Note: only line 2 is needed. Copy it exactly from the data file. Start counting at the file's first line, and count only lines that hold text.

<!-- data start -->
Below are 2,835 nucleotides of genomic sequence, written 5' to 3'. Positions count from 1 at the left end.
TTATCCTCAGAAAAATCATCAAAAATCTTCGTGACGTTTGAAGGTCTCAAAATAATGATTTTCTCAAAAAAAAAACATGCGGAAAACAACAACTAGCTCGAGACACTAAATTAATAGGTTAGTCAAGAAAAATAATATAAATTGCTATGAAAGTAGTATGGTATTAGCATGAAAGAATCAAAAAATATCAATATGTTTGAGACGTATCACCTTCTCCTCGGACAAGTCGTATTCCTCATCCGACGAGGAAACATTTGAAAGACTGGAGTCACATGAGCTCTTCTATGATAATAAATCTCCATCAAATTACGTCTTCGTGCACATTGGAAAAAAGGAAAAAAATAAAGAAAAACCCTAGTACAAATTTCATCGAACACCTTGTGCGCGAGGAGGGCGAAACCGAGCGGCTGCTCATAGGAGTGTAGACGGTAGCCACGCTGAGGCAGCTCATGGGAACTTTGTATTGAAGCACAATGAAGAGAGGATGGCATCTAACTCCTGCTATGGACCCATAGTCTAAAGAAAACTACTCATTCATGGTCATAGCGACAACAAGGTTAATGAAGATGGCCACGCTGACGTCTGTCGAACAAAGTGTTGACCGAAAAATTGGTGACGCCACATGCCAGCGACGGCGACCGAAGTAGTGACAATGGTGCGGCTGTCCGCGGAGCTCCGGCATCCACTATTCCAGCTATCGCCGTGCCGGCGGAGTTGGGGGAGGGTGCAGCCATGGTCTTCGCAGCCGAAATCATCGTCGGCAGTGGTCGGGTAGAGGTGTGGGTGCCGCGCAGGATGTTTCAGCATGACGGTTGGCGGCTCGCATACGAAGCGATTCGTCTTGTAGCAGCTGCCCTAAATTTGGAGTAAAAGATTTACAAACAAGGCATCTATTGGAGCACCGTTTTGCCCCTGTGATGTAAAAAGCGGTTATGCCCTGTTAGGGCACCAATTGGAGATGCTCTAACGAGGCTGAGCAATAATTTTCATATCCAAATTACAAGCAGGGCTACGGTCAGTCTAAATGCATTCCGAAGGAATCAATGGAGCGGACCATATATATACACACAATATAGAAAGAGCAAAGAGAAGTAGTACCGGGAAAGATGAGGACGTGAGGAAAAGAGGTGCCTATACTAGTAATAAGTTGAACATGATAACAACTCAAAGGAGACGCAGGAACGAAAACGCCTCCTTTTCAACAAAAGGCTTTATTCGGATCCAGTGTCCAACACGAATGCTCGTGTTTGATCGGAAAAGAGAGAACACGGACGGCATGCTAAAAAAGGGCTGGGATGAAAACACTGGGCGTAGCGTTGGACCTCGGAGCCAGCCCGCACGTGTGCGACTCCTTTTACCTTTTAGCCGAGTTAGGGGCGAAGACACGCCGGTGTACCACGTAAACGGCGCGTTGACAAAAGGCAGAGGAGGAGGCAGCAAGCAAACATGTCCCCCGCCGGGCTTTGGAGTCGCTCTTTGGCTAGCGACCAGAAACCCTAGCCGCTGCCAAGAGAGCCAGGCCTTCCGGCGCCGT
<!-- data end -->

TTATCCTCAGAAAAATCATCAAAAATCTTCGTGACGTTTGAAGGTCTCAAAATAATGATTTTCTCAAAAAAAAAACATGCGGAAAACAACAACTAGCTCGAGACACTAAATTAATAGGTTAGTCAAGAAAAATAATATAAATTGCTATGAAAGTAGTATGGTATTAGCATGAAAGAATCAAAAAATATCAATATGTTTGAGACGTATCACCTTCTCCTCGGACAAGTCGTATTCCTCATCCGACGAGGAAACATTTGAAAGACTGGAGTCACATGAGCTCTTCTATGATAATAAATCTCCATCAAATTACGTCTTCGTGCACATTGGAAAAAAGGAAAAAAATAAAGAAAAACCCTAGTACAAATTTCATCGAACACCTTGTGCGCGAGGAGGGCGAAACCGAGCGGCTGCTCATAGGAGTGTAGACGGTAGCCACGCTGAGGCAGCTCATGGGAACTTTGTATTGAAGCACAATGAAGAGAGGATGGCATCTAACTCCTGCTATGGACCCATAGTCTAAAGAAAACTACTCATTCATGGTCATAGCGACAACAAGGTTAATGAAGATGGCCACGCTGACGTCTGTCGAACAAAGTGTTGACCGAAAAATTGGTGACGCCACATGCCAGCGACGGCGACCGAAGTAGTGACAATGGTGCGGCTGTCCGCGGAGCTCCGGCATCCACTATTCCAGCTATCGCCGTGCCGGCGGAGTTGGGGGAGGGTGCAGCCATGGTCTTCGCAGCCGAAATCATCGTCGGCAGTGGTCGGGTAGAGGTGTGGGTGCCGCGCAGGATGTTTCAGCATGACGGTTGGCGGCTCGCATACGAAGCGATTCGTCTTGTAGCAGCTGCCCTAAATTTGGAGTAAAAGATTTACAAACAAGGCATCTATTGGAGCACCGTTTTGCCCCTGTGATGTAAAAAGCGGTTATGCCCTGTTAGGGCACCAATTGGAGATGCTCTAACGAGGCTGAGCAATAATTTTCATATCCAAATTACAAGCAGGGCTACGGTCAGTCTAAATGCATTCCGAAGGAATCAATGGAGCGGACCATATATATACACACAATATAGAAAGAGCAAAGAGAAGTAGTACCGGGAAAGATGAGGACGTGAGGAAAAGAGGTGCCTATACTAGTAATAAGTTGAACATGATAACAACTCAAAGGAGACGCAGGAACGAAAACGCCTCCTTTTCAACAAAAGGCTTTATTCGGATCCAGTGTCCAACACGAATGCTCGTGTTTGATCGGAAAAGAGAGAACACGGACGGCATGCTAAAAAAGGGCTGGGATGAAAACACTGGGCGTAGCGTTGGACCTCGGAGCCAGCCCGCACGTGTGCGACTCCTTTTACCTTTTAGCCGAGTTAGGGGCGAAGACACGCCGGTGTACCACGTAAACGGCGCGTTGACAAAAGGCAGAGGAGGAGGCAGCAAGCAAACATGTCCCCCGCCGGGCTTTGGAGTCGCTCTTTGGCTAGCGACCAGAAACCCTAGCCGCTGCCAAGAGAGCCAGGCCTTCCGGCGCCGT